If you’ve been here a while, you know I like climbing. This blog didn’t exist last year during hiking season but if it had, there would’ve been many posts of mountains I’d climbed. Something to look forward to if you like that sort of thing.
When I was in Nice at New Year’s, I wrote about this fascination of mine in going up up up. Some insist on dividing others into either one sort of person or another? You’re either a cat person or a dog person. Either you prefer eating sweets or you like meat dishes? I’ve always thought this was ridiculous. Although I’ve had dogs most of my life, I really enjoy cats. And the food question? If you tried to make be decide which one I liked more (savoury main course or sugary dessert), my immediate response would be: I want both.
I’ve heard the same sort of question about either mountains or the beach. My suspicion is that this is some sort of personality test nonsense. Do you like mountains? Yes, very much. Do you like the beach? Well, I like walking on the beach. I’m not one for laying around on the sand, but I like watching the waves.
My answer is that I want both. I want to be high up in the mountains but be able to look out at the ocean. That’s not too much to ask, is it?
Arrived in Mijas (outside of Málaga) up in the hills above Fuengirola, and the first thing I saw was an Ass-taxi. That search term is going to bring some disappointed viewers. Here’s the Ass-taxi:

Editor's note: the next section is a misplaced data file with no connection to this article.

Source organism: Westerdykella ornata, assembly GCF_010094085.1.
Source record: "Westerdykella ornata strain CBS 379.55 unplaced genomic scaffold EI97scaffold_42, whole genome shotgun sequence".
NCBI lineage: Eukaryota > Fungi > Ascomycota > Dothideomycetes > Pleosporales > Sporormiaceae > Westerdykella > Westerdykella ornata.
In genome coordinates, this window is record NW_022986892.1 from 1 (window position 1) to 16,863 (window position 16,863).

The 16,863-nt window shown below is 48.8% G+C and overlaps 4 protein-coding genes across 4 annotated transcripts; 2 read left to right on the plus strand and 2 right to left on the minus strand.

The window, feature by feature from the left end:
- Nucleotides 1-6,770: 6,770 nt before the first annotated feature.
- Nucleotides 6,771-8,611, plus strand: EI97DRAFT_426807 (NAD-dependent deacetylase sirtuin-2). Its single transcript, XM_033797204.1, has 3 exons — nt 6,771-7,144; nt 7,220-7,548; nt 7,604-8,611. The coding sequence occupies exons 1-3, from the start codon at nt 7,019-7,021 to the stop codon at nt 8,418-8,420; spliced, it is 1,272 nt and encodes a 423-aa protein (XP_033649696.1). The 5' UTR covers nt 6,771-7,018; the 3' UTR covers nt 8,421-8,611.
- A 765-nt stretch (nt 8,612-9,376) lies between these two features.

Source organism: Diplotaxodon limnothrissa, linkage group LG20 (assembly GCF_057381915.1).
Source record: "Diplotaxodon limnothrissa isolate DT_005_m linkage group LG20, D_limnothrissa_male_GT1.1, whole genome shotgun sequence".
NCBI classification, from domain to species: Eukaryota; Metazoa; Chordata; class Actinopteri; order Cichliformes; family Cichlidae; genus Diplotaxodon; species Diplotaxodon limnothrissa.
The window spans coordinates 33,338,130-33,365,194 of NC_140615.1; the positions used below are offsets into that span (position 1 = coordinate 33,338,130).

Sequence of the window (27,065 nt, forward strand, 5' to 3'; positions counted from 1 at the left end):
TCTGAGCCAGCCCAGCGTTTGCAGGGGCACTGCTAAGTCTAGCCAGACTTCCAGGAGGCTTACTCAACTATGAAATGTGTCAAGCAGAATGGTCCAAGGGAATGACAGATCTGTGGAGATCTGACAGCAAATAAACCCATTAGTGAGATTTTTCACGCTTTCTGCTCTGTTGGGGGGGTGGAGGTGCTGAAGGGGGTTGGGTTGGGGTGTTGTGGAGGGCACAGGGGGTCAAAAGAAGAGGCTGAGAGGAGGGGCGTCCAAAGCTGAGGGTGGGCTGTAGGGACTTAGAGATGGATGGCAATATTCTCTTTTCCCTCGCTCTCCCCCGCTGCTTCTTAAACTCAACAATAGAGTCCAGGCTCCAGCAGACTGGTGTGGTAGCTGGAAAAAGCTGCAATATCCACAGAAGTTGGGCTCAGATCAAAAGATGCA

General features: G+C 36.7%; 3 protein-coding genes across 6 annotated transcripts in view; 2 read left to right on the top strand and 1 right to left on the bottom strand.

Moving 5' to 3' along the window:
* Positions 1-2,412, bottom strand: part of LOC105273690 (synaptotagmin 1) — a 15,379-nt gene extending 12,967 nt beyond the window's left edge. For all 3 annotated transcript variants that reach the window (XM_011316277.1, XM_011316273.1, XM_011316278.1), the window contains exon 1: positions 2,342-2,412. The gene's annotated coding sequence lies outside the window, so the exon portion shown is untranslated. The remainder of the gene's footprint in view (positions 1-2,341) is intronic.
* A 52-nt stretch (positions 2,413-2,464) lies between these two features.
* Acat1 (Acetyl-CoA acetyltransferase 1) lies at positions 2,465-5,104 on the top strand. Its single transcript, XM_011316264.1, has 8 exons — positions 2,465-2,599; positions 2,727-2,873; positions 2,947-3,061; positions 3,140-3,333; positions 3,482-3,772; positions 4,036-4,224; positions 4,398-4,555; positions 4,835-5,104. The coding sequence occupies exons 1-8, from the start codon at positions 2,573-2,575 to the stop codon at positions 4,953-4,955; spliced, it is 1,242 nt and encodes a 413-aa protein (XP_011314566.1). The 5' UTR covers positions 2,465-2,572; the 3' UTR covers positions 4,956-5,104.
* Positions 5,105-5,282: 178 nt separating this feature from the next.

the story is that sometime back in the early 1960s, some workers were on their way home riding their donkeys. Some (probably inebriated) tourists insisted on taking photos of themselves on the donkeys. The amount in tips the tourists gave was more than the donkey-riding locals had been making working the land, so a new career was born. Ass-taxi entrepreneur.
The village itself was gorgeous. Tonnes of tourists, but what do you expect when a place is so beautiful? Yes, there was a great view of the Mediterranean and it felt somehow cooler up here than it was back on the coast (I don’t think it actually was). If you walked as far away from the main square as you could, you could see a bit of what the place might’ve been like before tourism (aside from the no parking signs and satellite dishes). Here’s a nice shot I got of that part of the village:
It’s not written with a particularly great command of English, but if you want to know more about this little village of Mijas, here’s the Wikipedia article about it. The history of the resistance of the local villagers when the Spanish conquerors had already taken Málaga and surrounding regions was quite intriguing. As I often say, I reserve the right to come back and explore this topic in a future blogpost. It certainly wouldn’t be difficult to hold my attention.